A February puppy death at Petco on Long Island during a training session was in the news and I was shocked all over again. The update centered around policy — the dog’s family want Petco to change their training policies, providing more than the current 16 weeks of education, adding CPR training.
Petco has not made any changes to policy according to the CBS television report, though there is no trainer currently available at this store. I wondered how many people had heard about this, the circumstances surrounding the incident and what effect this might have on people’s process of choosing a trainer. Here’s what happened:
A six-month-old bulldog puppy, Sophia Belle, was in the ring with a Petco trainer who, according to the owner, pulled back hard enough on the leash to lift the puppy’s two front feet off the floor “and choking her,” pet parent Michael DiMaggio said. There was no mention of a choke chain, but what happened next, according to a vet quoted in the article, was Sophia Belle’s trachea collapsed and she died. What a nightmare for any pet parent to witness.
In an attempt to know what they don’t know, people need to wrap their heads around a significant number of choices — which vet, what food, where’s a good groomer that won’t hurt my dog, what does “good trainer” mean, how can I spot them?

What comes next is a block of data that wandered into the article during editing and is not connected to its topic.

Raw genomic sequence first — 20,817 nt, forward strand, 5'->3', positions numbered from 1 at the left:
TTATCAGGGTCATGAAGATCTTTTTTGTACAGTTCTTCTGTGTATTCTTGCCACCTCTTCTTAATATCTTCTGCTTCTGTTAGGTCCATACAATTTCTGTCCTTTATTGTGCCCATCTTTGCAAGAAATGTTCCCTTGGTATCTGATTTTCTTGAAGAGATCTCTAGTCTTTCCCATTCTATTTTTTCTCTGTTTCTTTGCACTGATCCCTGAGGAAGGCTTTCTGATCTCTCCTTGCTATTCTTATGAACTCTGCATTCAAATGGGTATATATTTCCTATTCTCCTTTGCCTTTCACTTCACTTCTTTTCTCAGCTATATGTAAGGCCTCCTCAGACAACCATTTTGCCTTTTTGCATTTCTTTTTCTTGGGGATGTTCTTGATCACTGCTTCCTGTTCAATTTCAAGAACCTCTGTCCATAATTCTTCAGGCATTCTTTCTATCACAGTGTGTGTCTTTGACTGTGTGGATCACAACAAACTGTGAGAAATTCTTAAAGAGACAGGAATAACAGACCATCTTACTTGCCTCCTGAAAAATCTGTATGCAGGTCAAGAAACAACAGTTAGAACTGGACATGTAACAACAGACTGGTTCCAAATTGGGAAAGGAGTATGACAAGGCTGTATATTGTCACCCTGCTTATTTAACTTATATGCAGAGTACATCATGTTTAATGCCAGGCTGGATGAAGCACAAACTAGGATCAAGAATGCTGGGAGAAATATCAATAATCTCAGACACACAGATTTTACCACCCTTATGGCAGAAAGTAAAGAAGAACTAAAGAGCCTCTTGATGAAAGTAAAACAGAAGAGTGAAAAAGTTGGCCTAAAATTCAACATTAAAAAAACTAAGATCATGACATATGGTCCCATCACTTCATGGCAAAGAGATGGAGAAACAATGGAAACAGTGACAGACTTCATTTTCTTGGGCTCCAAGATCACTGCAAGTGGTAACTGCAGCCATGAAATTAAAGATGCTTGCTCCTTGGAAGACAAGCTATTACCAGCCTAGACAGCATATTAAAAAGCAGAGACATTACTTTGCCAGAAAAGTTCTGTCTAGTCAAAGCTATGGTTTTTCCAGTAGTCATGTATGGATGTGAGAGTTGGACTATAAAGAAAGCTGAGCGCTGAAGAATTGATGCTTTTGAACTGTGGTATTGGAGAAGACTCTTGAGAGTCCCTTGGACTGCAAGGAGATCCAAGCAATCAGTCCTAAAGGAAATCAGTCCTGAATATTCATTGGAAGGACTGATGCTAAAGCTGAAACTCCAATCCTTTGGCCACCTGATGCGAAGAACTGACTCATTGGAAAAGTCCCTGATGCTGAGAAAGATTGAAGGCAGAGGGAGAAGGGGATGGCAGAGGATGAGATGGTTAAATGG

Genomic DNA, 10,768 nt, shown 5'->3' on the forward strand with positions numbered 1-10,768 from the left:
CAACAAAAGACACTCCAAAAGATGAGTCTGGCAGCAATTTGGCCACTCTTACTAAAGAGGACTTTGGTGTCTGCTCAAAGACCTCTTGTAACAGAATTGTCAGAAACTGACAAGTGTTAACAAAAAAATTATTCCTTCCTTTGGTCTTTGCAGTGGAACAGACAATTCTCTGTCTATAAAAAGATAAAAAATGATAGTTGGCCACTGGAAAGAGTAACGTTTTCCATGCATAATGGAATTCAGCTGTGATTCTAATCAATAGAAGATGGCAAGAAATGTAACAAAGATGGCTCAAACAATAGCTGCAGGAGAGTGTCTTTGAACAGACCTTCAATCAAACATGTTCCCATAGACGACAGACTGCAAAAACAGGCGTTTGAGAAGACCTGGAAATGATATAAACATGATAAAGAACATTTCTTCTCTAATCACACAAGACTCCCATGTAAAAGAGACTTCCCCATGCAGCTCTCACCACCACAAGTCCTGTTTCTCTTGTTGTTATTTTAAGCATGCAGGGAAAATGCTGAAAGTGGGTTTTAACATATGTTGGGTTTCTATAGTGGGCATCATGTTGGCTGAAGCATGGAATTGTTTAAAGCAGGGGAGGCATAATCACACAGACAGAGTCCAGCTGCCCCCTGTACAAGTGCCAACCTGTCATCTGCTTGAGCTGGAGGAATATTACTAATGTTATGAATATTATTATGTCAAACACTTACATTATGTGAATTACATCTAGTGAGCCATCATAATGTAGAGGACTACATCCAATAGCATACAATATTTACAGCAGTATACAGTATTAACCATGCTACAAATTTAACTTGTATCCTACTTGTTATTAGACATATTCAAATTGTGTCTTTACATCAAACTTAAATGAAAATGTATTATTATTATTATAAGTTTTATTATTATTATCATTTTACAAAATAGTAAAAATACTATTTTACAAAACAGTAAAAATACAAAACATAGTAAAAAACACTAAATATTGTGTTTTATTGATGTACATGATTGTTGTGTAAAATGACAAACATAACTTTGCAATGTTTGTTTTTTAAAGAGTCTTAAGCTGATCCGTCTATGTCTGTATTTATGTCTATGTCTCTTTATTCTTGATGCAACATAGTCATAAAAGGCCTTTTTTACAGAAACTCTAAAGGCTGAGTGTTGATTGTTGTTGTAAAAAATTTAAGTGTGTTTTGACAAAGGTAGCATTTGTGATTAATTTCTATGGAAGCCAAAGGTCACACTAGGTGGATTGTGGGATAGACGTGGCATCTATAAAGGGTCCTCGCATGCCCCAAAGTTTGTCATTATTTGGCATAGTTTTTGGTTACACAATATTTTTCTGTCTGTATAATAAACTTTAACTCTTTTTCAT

While knowing how to make all these choices is second nature to many experienced with dogs, the important conformation and health particulars of a breed can be left undiscovered by the less experienced pet parent and insufficiently trained “trainer”. It is not up to the pet parent to know everything. It is incumbent on those offering their services as professional trainers to actually be a professional with expertise. Expertise is gathered over time.
Petco offered another dog and payment for the vet bill, but that is not all they can do. Petco can change their training time policy and have trainers certified in CPR as the pet parents requested, even take it a step further. Petco noted that their training is reward based. Perhaps forming a contractual relationship with a body of professionals such as the Association of Pet Dog Trainers for education might be part of a smart solution. Petco employees could have hands-on training and refresher courses throughout the year from a certified dog trainer employing humane methods, proper handling and equipment use.
We don’t know who is teaching what to whom in those 16 weeks and information on that point has not been forthcoming — does anyone fail or does everyone who attends classes get the title of “trainer”? Regardless of how many thousands have made it through their classes with no incident, any puppy death at Petco is one too many. Petco reported they had outside experts look at the video and nothing inappropriate occurred. The description given by the pet parents would not lead to that assessment.
What I do know is this: Lifting a puppy up by the leash so paws come off the ground is not training — no matter how many times you’ve seen it on TV.
*Update: From Eric Goebelbecker’s FB page, trainer Leah Roberts offers this link to the Pet Professional Guild, an association of force-free trainers.
(Photo:public domain bulldog example)